Lightweight Linux

A fellow Appropedian asked me about options for lightweight Linux distros, for using on old hardware. Thought I’d share my response here.

My knowledge is limited, but what I’ve learnt:

  • Join a local LUG – look out for days when they help people install Linux. Beware of installing Linux when you won’t be face-to-face with Linux geeks for a long time, especially if you’re doing something more problematic like installing on a laptop – I made this mistake, and it was a horrible time sink. Online support doesn’t cut it.
  • Vector & other Slackware distros don’t seem user friendly, and neither does DSL (Damn Small Linux) – I looked into it, but with only about 2 years experience in Linux, I didn’t feel up to any of these choices. With more experience, and the backing of geek friends, it may be an option for you. (DSL is also a much older distro, with much older packages a.k.a. program versions, but it works on very limited hardware, and is possibly more reliable than other ultralight distros such as Puppy Linux).
  • I recommend Openbox (window manager) and LXDE (desktop environment using Openbox – meaning Openbox is the lighter of these two light options). These are really nice and lean – lighter than XFCE, but nicer to use. Expect to see these become more popular. You can add them to any distro, but where they’re not one of the standard options, in some cases there can be clashes (probably a bigger problem on a laptop).
  • I like to find a distro where it’s set up to be lean, but it’s easy to use.
  • I’m not hung up on installing “free” (open source) only – I want Skype and I want video codecs. (I install Linux firstly because I want an operating system that does what I need, not to make a statement.) Ubuntu makes for a little hassle with this – you have to add repositories and certain packages (programs and codecs), and the new user doesn’t know this – they just wonder why things don’t work. Debian makes it really hard work for a newbie, especially if any of your hardware doesn’t have a perfectly free (open source) driver.
  • I strongly prefer something that is at least based on a major distro, and uses the package repositories of that distro. There’s the potential for better support and in theory for bug fixing (Ubuntu is buggy anyway, in my experience, but it does have good support). It also means far more software choice. This, with the previous points, leaves me with one distro:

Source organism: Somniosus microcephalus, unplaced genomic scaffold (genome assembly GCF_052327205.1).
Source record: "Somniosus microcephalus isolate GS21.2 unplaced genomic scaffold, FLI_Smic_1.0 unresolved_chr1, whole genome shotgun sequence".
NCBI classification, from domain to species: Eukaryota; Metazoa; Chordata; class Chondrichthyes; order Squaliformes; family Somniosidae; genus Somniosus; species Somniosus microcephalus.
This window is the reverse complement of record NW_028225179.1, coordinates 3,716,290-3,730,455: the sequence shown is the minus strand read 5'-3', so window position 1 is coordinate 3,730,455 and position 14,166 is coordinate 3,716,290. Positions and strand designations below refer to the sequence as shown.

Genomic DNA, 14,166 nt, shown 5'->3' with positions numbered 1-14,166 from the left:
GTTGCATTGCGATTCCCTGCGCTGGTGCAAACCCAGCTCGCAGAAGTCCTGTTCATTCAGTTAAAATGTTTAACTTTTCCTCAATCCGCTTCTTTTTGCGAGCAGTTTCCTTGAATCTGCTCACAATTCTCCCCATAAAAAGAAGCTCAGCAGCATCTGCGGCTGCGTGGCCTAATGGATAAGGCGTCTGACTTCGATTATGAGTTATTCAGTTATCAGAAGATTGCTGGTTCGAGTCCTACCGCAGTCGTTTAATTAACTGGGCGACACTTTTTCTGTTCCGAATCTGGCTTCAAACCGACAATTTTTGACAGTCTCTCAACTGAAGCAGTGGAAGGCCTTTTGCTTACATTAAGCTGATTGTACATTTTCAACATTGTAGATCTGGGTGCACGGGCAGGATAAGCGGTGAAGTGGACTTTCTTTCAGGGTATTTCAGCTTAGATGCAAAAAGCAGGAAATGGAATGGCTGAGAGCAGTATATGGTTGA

• CrunchBang Linux: it’s based on Ubuntu, but uses Openbox, but with some very cool usability tweaks, including partial use of LXDE. It also comes with Skype and video codecs installed. This is the only distro I know that comes with Openbox by default (excluding Debian and Knoppix which I don’t recommend – see below). I’m not usually a fan of Ubuntu, for several reasons including bugginess when I used it in the past – but in spite of that, it’s working quite well for me at the moment, and it has an active and helpful community. This is the most promising distro I’ve used.
  • Debian 5.0 comes with with LXDE as one of its standard options, which means it has Openbox – but Debian was unnecessarily difficult for me. When it didn’t even recognize the hard disk on my ThinkPad, I thought: if this is a sign of how things work in Debian, I’m trying something else.
  • And Knoppix also comes with LXDE standard.  It’s not designed for installation to hard disk though, unless you really know Linux. However, it’s apparently a great rescue disk, with a reputation for hardware recognition – the MacGyver of Linux distros – so I keep a Knoppix LiveCD handy, just in case. (I’d try the CrunchBang LiveCD first, but if things are really screwed up and that doesn’t work, I’ll try Knoppix.)
  • I’ve heard good things about Puppy Linux – it was flaky when I tried it ~2006, but may have improved. It’s also kind of a backwater in Linux development – a lot of non-standard stuff, running as root by default (which sounds like a bad idea to me and to many Linux people), with its own kind of installation, and far fewer packages than a major distro. So unless you need to go super-light (even lighter than Crunchbang) I wouldn’t recommend it.
  • I just discovered boxpup – looks like Puppy with Openbox. I’m guessing it’s a bit harder than CrunchBang, with less package choices, but probably even lighter than CrunchBang. I would still have some concerns about bugginess, security, package choice and maybe usability, but if you’re keen, you could try it out with some help from your LUG.
  • Anything I’ve said related to something being hard to use (e.g. Debian) becomes much less of an issue if you have geeky friends close by and/or belong to a LUG. My preference though: Get something you can mostly handle yourself. You’ll still need help, but there’s no need to make it harder than necessary.

So join a LUG, check out CrunchBang, and enjoy Linux!

Thanks to Jon Camfield for his input at the talk page where this started.

24 thoughts on “Lightweight Linux”

  1. Check out Slitaz. It’s very small (smaller than DSL), lightweight (not quite as lightweight as DSL), uses several components of LXDE, and works on a surprisingly large variety of computers.